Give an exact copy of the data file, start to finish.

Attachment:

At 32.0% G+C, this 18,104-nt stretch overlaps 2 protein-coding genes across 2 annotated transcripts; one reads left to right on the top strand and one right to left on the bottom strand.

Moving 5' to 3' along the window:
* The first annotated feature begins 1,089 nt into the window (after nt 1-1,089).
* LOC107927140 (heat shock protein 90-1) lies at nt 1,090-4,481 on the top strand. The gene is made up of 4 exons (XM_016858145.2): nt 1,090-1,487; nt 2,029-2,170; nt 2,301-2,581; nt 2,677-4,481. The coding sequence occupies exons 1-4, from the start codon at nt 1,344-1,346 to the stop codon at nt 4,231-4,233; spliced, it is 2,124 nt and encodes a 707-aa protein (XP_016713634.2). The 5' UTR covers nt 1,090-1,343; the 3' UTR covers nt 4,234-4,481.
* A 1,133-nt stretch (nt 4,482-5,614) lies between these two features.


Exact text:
At 32.0% G+C, this 18,104-nt stretch overlaps 2 protein-coding genes across 2 annotated transcripts; one reads left to right on the top strand and one right to left on the bottom strand.

Moving 5' to 3' along the window:
* The first annotated feature begins 1,089 nt into the window (after nt 1-1,089).
* LOC107927140 (heat shock protein 90-1) lies at nt 1,090-4,481 on the top strand. The gene is made up of 4 exons (XM_016858145.2): nt 1,090-1,487; nt 2,029-2,170; nt 2,301-2,581; nt 2,677-4,481. The coding sequence occupies exons 1-4, from the start codon at nt 1,344-1,346 to the stop codon at nt 4,231-4,233; spliced, it is 2,124 nt and encodes a 707-aa protein (XP_016713634.2). The 5' UTR covers nt 1,090-1,343; the 3' UTR covers nt 4,234-4,481.
* A 1,133-nt stretch (nt 4,482-5,614) lies between these two features.